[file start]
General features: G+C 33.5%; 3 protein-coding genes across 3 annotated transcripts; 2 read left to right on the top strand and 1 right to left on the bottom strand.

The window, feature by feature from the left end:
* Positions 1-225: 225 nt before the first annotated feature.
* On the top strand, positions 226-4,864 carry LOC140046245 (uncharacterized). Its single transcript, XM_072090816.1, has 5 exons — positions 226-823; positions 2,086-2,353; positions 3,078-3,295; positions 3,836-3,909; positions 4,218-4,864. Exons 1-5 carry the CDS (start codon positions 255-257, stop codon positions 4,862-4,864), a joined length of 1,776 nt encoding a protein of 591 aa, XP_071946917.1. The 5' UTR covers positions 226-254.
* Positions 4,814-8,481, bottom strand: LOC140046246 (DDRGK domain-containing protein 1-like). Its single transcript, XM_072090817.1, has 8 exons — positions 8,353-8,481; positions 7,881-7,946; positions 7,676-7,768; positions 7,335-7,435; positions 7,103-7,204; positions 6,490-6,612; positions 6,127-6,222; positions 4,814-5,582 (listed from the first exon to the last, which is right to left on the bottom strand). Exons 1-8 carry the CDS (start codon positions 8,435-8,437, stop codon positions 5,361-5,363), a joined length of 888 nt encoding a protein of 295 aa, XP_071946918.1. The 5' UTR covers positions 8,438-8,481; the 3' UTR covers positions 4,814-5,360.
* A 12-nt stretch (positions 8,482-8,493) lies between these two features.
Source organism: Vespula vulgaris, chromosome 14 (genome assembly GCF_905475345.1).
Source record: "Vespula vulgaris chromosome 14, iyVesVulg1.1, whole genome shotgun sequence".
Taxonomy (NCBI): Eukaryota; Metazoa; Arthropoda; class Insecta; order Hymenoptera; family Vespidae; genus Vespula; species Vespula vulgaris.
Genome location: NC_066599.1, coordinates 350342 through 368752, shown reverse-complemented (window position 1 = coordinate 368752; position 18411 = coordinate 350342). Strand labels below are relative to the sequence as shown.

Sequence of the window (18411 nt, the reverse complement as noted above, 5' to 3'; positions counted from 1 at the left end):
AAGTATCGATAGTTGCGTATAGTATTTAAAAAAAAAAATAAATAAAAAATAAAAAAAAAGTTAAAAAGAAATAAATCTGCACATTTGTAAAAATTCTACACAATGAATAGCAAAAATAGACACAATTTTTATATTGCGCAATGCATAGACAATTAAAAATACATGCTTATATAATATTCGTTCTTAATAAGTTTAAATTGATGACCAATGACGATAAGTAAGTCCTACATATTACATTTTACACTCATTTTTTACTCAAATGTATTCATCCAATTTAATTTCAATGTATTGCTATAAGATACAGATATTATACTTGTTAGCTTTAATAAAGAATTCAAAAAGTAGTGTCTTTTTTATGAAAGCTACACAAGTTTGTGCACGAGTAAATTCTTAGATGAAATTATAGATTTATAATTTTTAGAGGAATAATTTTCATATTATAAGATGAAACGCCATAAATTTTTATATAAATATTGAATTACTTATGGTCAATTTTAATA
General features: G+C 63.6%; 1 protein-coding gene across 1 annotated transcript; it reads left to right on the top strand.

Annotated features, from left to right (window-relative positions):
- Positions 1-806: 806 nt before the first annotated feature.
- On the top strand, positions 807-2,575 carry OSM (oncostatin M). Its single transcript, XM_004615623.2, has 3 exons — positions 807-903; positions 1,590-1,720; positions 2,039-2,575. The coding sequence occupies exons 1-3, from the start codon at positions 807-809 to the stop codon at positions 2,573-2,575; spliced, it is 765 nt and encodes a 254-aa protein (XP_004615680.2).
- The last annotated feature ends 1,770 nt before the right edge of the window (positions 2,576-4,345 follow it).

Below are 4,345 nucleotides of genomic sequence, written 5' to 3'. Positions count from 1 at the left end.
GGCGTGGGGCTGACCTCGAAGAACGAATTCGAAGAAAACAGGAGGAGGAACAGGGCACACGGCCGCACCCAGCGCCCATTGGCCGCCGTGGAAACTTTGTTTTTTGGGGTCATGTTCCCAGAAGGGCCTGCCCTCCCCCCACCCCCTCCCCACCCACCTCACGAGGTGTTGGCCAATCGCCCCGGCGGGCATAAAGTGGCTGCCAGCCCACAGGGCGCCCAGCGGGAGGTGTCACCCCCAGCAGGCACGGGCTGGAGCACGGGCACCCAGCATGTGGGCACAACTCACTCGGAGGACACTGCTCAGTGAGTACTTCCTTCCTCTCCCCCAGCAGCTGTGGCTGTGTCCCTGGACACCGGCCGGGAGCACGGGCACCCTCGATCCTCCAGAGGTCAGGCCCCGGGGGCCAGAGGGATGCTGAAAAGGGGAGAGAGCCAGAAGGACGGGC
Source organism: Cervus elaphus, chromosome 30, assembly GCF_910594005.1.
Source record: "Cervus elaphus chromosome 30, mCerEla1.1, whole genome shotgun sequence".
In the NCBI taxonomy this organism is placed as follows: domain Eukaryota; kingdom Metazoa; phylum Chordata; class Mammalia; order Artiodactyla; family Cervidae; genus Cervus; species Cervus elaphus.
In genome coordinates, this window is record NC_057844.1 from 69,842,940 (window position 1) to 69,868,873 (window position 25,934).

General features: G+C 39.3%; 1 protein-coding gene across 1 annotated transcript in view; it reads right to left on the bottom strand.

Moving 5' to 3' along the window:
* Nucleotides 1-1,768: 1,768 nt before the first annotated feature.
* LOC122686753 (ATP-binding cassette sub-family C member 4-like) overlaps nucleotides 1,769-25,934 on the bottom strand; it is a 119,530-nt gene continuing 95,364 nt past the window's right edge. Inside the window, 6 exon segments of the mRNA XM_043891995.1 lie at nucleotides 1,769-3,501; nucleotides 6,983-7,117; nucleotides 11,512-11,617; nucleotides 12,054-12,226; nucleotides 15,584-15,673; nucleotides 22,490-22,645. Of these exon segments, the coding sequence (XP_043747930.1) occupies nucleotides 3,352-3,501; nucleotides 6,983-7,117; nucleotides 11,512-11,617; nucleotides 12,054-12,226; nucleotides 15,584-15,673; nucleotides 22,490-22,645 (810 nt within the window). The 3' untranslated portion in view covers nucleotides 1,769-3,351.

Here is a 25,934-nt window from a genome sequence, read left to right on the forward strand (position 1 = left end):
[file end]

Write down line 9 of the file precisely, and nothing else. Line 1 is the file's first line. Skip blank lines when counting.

Taxonomy (NCBI): Eukaryota; Metazoa; Arthropoda; class Insecta; order Hymenoptera; family Vespidae; genus Vespula; species Vespula vulgaris.